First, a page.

Wings > Bigs?

What you also see is a lot of teams posting up with long or skilled wing post-up players and surrounding them with big men who can shoot. Many times that is actually better because they are better shooters and passers, since they are going against guys their own size, the post-up is just as or more effective, and since their big is out on the perimeter, they are many times taking away the oppositions best rebounder and shot blocker from being as close to the basket.

There are actually few big men in the league who are very effective in a straight up post isolation (Dirk, LaMarcus, West, Gasol Kobe, Durant, etc).

Shaq isn't the norm

Blake isn't a beast like Shaq type post player, and he doesn't have an excellent jump-shot, so with that, there is a limit on how effective his straight up post-isolation can be unless he's excellently skilled in the post, and he isn't, though not bad as people make it seem, actually fairly good.

Barkley and Shaq are huge strong guys. Their idea of a post-up is catching the ball really close, or backing a guy down because they are just much stronger. What they fail to take into account is that if many of these guys are forcing post stuff, it means turn-around jumpshots, not power moves going to the basket.

Perimeter iso can be > Post iso

For example, for the Clippers, a Chris Paul isolation is the most effective isolation play, followed by a Jamal Crawford isolation. Blake isolating in the post is not as effective as those guys breaking down their defenders and isolating. What you would want to create our of Blake isolations is open shots by drawing the defense. Interestingly enough, a mid-post face-up isolation attacking the middle of the defense actually does a better job at consistently drawing defenses if they aren't going to automatically double.

Pick your spots

Where you want Blake posting up is off a reversal where he gets a seal or good position on his man and is within 5 feet of the basket. When he's further away you'd prefer him to attack facing the defense with an eye for finishing or creating an open shot.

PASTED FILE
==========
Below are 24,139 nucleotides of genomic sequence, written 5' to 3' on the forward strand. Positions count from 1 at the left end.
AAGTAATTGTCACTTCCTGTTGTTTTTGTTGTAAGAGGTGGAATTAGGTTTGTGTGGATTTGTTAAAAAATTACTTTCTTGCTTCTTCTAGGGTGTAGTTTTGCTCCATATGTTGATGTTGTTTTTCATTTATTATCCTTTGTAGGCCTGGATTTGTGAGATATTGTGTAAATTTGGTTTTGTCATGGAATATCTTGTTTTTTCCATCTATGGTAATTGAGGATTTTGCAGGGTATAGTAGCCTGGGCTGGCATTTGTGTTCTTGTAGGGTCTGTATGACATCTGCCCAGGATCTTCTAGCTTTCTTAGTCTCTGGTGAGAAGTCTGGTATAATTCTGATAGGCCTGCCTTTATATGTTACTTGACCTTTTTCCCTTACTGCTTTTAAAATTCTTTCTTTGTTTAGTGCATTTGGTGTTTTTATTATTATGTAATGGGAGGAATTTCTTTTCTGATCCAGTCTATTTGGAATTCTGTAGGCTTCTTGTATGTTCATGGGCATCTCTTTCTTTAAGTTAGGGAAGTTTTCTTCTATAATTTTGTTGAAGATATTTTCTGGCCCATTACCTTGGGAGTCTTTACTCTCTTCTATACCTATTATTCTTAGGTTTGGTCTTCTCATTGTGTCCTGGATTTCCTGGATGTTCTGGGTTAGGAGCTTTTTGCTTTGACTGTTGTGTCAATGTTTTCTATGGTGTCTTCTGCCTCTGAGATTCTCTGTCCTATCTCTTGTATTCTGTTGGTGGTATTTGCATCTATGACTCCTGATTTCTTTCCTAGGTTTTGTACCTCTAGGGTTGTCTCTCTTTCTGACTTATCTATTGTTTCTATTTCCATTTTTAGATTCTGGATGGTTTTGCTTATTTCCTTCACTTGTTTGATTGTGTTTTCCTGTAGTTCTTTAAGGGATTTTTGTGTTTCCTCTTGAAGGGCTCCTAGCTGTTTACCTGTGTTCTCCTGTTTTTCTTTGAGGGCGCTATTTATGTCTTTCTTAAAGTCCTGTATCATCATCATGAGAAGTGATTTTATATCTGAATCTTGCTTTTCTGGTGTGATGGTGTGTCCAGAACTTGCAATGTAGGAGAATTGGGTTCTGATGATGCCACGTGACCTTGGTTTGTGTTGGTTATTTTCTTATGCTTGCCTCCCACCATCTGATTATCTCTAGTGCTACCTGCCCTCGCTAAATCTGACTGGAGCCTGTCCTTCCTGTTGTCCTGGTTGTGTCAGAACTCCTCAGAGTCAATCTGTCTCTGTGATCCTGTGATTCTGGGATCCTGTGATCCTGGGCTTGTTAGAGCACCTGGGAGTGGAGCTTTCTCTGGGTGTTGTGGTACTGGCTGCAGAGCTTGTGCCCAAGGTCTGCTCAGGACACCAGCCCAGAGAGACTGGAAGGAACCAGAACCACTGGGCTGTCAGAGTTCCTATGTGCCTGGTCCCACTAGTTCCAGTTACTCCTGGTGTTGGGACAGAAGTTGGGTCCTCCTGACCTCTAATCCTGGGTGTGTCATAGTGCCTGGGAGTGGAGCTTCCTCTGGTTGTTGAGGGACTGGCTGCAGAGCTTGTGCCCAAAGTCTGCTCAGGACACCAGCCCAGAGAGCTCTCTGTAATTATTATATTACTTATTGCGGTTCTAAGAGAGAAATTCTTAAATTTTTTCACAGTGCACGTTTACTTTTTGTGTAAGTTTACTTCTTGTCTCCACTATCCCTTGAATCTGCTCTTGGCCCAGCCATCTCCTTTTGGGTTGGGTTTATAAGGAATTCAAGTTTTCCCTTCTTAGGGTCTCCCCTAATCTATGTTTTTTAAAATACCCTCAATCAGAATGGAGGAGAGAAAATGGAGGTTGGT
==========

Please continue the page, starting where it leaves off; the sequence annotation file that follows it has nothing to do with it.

Did recent teams have post bigs?

Just want to comment on Dirk, Bosh and Gasol. Dirk is actually a GREAT mid-post player. He might be one of the most effective post-up players in the league because his jumpshot goes in half the time. He's extremely efficient there because he's an insane shooter, and he can also face up and drive or draw a foul. He's not a low-post player, he's a mid-post player. Post is about efficiency and drawing defenses, not really about just beating people up near the basket, and if a guy can make as many shots in mid-post and be consistent, it is just as effective as low post.

Gasol was a really good post-player when LAL won. Bosh doesn't post up in Miami, but he does spread the floor for Lebron being used as a post-player.

Last year via Synergy: PPP / FG% / Foul Draw / TO%

Chris Paul isolation:

0.99 | 43.2% | 6% | 7.6%


Arranged by PPP

Dirk Nowitzki

1.02 | 50% | 7.0% | 8.8%

Marc Gasol

0.96 | 43.7% | 9.9% | 7.3%

David Lee

0.95 | 46.4% | 9.1% | 8%

David West

0.95 | 47.3% | 11.6% | 10.7%

LaMarcus Aldridge

0.94 | 47.6% | 6.9% | 9.4%

Tim Duncan

0.93 | 46.3% | 9.7% | 10.5%

Kevin Garnett

0.92 | 46.2% | 8% | 9.1%

Brook Lopez

0.91 | 44.2% | 11.2% | 9.7%

Al Jefferson

0.89 | 44.9% | 7.3% | 8.4%

Carl Landry

0.88 | 47.6% | 12.9% | 20.2%

Blake Griffin

0.88 | 46% | 7.7% | 12%

Pau Gasol

0.87 | 42.2% | 11.2% | 12.2%

Paul Millsap

0.85 | 43% | 11.6% | 11.6%

Al Horford

0.85 | 45.5% | 8.3% | 11.6%

Nikola Pekovic

0.84 | 40.8% | 9.5% | 11%

Carlos Boozer

0.84 | 43.7% | 6.6% | 12.6%

Zach Randolph

0.83 | 41.5% | 7.4% | 10.5%

Roy Hibbert

0.83 | 42.4% | 6.2% | 12%

Nene

0.82 | 43.3% | 7.1 % | 17.1%

Enes Kanter

0.82 | 48.1% | 6.4% | 23.7%

Derrick Favors

0.82 | 41.2% | 11.3% | 14.3%

DeAndre Jordan

0.81 | 49.6% | 13.3% | 13.8%

DeMarcus Cousins

0.81 | 41.8% | 10.1% | 15.9%

Greg Monroe

0.78 | 41.2% | 8.9% | 14.3%

Dwight Howard

0.74 | 44.5% | 15.1% | 18.2%

Wing Players

Kobe Bryant

1.05 | 55.3% | 12.8% | 14.2%

Kevin Durant

1.04 | 51.8% | 10.9% | 13.4%

Paul Pierce

0.95 | 47.4% | 11.8% | 11.1%

Carmelo Anthony

0.92 | 43.2% | 12.6% | 11.1%

Lebron James

0.89 | 43.6% | 10.4% | 7.8%

DeMar DeRozan

0.85 | 39% | 11.1% | 8.2%

Note:

    Pau Gasol wasn't healthy and neither was Howard, they are better in healthy years.

    This isn't best post moves, it is most effective post players, if you have nice moves but never draw fouls, or turn it over too much, you aren't effective

    PPP = Point per play

    A majority of the top guys have a TOV% <10

    Some players PPP looks weird in comparison to their foul draw and TOV%, but remember that if you have a high foul draw rate, you still need to make those FT's, so a good FT shooter also gets increased effectiveness in the post because they are getting more points per post play that they are fouled. A really bad FT shooter (DJ) for example get's a decrease because 38% FT is actually only 0.76 PPP.

    Dirk and DJ are the only players that shot ~50% in post-up situations, and DJ would actually be higher in the effectiveness (/PPP) list if he made his FT's because he has a 13.3% foul draw rate, but the shooting of his FT's (38% = 0.76) brings down his PPP